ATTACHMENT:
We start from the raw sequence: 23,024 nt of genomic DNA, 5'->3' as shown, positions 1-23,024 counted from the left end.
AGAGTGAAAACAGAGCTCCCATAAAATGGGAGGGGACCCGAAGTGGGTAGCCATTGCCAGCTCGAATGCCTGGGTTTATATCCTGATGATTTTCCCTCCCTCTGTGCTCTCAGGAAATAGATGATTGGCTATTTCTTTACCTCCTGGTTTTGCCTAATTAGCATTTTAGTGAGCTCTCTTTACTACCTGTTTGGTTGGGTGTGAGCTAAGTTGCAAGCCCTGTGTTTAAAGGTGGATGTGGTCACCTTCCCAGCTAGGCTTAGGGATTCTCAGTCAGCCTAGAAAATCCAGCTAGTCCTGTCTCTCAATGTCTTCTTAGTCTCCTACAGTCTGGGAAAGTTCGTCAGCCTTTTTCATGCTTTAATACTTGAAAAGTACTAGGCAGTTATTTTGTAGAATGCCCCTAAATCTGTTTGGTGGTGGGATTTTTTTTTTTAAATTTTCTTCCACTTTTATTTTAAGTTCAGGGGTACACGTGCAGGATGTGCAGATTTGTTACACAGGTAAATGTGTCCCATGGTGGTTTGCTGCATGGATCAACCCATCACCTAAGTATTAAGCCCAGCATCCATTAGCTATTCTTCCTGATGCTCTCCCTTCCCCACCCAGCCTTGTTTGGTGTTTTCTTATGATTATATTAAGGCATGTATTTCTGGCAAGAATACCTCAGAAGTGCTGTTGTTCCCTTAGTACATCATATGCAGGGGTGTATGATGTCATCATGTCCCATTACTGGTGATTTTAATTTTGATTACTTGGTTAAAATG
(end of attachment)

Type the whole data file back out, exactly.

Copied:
We start from the raw sequence: 23,024 nt of genomic DNA, 5'->3' as shown, positions 1-23,024 counted from the left end.
AGAGTGAAAACAGAGCTCCCATAAAATGGGAGGGGACCCGAAGTGGGTAGCCATTGCCAGCTCGAATGCCTGGGTTTATATCCTGATGATTTTCCCTCCCTCTGTGCTCTCAGGAAATAGATGATTGGCTATTTCTTTACCTCCTGGTTTTGCCTAATTAGCATTTTAGTGAGCTCTCTTTACTACCTGTTTGGTTGGGTGTGAGCTAAGTTGCAAGCCCTGTGTTTAAAGGTGGATGTGGTCACCTTCCCAGCTAGGCTTAGGGATTCTCAGTCAGCCTAGAAAATCCAGCTAGTCCTGTCTCTCAATGTCTTCTTAGTCTCCTACAGTCTGGGAAAGTTCGTCAGCCTTTTTCATGCTTTAATACTTGAAAAGTACTAGGCAGTTATTTTGTAGAATGCCCCTAAATCTGTTTGGTGGTGGGATTTTTTTTTTTAAATTTTCTTCCACTTTTATTTTAAGTTCAGGGGTACACGTGCAGGATGTGCAGATTTGTTACACAGGTAAATGTGTCCCATGGTGGTTTGCTGCATGGATCAACCCATCACCTAAGTATTAAGCCCAGCATCCATTAGCTATTCTTCCTGATGCTCTCCCTTCCCCACCCAGCCTTGTTTGGTGTTTTCTTATGATTATATTAAGGCATGTATTTCTGGCAAGAATACCTCAGAAGTGCTGTTGTTCCCTTAGTACATCATATGCAGGGGTGTATGATGTCATCATGTCCCATTACTGGTGATTTTAATTTTGATTACTTGGTTAAAATG